Columnists like to get in pissing matches with each other. It’s a spectacle for readers — who will get in the most blows??!!! — and it provides fodder for the next column, which columnists are always searching for. Back in the golden age of newspapers — the 80’s, for me — the News & Record had two columnists who would argue back and forth for days until the managing editor told them to shut up and write about something else.

Times have changed. Thanks to the Internet and blogs and comments, you don’t need a fellow newspaper columnist to take up the cudgels. Readers do it on their own.

Case in point: the New York Post’s Andrea Peyser characterized Greensboro as a “derelict town” on Thursday. Before News & Record columnist Jeri Rowe could respond on Saturday, Greensboro defenders voiced their thoughts on Facebook, on Twitter and in the comments section of the Peyser’s column. (For those keeping track, Peyser’s column was “liked” on Facebook 548 times; Rowe’s column, 401 times.)

What actually strikes me most by this kerfuffle isn’t Peyser’s egregious attack on the city. She is a columnist for the New York Post, after all. She, like many columnists, simply likes to stir the pot. The more response, the better. If it’s angry, that’s the best. From her Wikipedia entry:  The Washington Post has described Peyser as an “object of fascination among some media observers in New York, who count her unforgiving, exuberantly spiteful columns as a guilty pleasure.” New York magazine described her as “the Madame Defarge of the New York Post” in a 2004 profile.

But nowhere does she respond to questions and comments about her column. Granted, I’m not a great fan of online comments on newspaper sites. I used to be but I’ve seen how comment fields tend to be populated by anonymous commenters who write abusive, racist and stupid things. But many of the comments on Peyser’s column deserve a response. At this writing, there are 68 comments on her column. Most want an explanation for her characterization of Greensboro. Most of the comments are signed with seemingly real names, as opposed to those commenters who hide behind pseudonymns.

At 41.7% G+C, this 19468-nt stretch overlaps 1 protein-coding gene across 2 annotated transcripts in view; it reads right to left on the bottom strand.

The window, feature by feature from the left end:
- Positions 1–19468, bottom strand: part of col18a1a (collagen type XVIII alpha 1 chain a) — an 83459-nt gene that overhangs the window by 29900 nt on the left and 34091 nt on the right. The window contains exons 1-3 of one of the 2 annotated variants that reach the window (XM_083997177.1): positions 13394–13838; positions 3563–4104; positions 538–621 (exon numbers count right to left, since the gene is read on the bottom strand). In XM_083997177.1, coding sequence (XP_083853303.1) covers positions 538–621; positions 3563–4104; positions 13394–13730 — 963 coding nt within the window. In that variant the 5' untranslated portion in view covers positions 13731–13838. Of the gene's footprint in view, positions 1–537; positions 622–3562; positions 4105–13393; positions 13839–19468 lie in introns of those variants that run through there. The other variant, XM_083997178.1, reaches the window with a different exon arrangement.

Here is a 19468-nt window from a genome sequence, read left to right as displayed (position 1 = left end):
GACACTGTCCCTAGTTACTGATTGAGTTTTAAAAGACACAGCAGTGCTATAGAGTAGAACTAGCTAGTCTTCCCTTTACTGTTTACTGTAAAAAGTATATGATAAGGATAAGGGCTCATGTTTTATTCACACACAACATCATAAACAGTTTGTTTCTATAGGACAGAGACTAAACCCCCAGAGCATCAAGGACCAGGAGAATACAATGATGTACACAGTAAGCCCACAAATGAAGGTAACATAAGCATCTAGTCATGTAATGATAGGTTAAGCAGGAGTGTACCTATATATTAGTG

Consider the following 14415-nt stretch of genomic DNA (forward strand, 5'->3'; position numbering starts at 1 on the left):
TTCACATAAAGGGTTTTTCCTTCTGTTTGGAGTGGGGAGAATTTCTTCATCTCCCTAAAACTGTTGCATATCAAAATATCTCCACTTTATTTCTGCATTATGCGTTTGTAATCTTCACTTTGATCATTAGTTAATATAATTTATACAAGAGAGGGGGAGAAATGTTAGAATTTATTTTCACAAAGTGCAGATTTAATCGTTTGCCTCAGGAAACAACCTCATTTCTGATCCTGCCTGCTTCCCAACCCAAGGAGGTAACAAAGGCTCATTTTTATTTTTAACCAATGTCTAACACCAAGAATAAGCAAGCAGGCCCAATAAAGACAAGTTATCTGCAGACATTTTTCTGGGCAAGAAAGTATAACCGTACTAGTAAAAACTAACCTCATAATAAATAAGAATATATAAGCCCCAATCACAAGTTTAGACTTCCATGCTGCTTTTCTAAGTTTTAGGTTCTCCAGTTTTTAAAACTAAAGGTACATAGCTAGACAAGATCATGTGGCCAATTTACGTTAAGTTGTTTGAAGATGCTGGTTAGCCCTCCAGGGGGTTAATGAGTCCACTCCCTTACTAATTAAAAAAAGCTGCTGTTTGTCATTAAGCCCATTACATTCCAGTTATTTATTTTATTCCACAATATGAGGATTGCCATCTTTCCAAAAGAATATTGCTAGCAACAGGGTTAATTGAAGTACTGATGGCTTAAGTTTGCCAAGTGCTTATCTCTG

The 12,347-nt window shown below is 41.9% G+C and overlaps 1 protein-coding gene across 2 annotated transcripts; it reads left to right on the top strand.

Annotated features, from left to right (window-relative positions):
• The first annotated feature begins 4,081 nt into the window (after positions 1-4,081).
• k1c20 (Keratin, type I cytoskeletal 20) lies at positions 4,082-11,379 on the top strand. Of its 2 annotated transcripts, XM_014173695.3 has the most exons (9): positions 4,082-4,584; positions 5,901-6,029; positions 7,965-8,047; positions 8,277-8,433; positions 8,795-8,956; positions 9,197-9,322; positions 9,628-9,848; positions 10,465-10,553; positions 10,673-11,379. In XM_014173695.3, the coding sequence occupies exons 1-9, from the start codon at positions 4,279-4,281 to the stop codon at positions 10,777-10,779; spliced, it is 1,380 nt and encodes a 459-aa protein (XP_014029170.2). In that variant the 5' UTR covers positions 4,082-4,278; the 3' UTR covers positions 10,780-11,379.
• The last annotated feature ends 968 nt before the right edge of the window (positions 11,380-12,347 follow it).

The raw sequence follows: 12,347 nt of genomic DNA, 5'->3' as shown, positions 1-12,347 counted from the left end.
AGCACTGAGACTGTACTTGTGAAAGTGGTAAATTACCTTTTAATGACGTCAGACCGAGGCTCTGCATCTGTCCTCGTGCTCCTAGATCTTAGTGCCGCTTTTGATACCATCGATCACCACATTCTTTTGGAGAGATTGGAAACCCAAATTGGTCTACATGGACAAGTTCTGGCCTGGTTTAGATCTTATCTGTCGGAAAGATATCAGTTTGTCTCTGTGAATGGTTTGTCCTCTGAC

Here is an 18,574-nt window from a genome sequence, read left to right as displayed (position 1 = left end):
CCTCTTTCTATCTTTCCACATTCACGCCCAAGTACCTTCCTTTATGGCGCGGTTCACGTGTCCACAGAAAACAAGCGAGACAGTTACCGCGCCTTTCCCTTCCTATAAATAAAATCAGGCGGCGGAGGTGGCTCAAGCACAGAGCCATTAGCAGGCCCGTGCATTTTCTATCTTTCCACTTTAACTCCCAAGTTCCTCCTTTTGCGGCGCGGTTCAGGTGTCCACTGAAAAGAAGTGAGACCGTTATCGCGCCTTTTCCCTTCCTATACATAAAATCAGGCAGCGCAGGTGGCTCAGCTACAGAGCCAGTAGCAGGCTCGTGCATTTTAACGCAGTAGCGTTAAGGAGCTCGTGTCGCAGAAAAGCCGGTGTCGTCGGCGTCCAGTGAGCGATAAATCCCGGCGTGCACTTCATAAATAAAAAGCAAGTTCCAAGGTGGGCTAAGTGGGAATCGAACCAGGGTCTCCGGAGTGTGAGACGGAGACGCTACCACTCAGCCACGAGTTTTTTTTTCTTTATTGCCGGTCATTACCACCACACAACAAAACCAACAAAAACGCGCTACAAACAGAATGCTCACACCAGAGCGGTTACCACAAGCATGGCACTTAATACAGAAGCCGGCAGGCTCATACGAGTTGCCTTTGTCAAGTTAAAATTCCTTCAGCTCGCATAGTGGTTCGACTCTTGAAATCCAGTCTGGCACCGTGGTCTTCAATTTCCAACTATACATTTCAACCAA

This is where journalists fail when they don’t engage with their readers. I understand not responding when the trolls take over a comment thread. I routinely told reporters at my old paper to monitor comments on their stories, to participate to help readers, to be polite and receptive, but to steer clear of crazy. (And it quickly gets crazy.)

My observation is that most journalists steer clear of comments, period. When I mentioned this on Facebook, several told me that comments fields are not the place to interact with readers. I acknowledge that, in many cases, that is true. But if journalists aren’t going to interact with their readers online, then perhaps comments should not be enabled on their stories. If the comments are so toxic that reporters won’t engage, what is the point? It’s certainly not contributing to a safe path for the community to discuss.

Yet, in the case of the Peyser column, readers are asking a good question that deserves an answer. When they are ignored, they feel disrespected. And no journalist, even at the New York Post, should want to disrespect her readers.

Understanding Amendment One: N.C. is better than this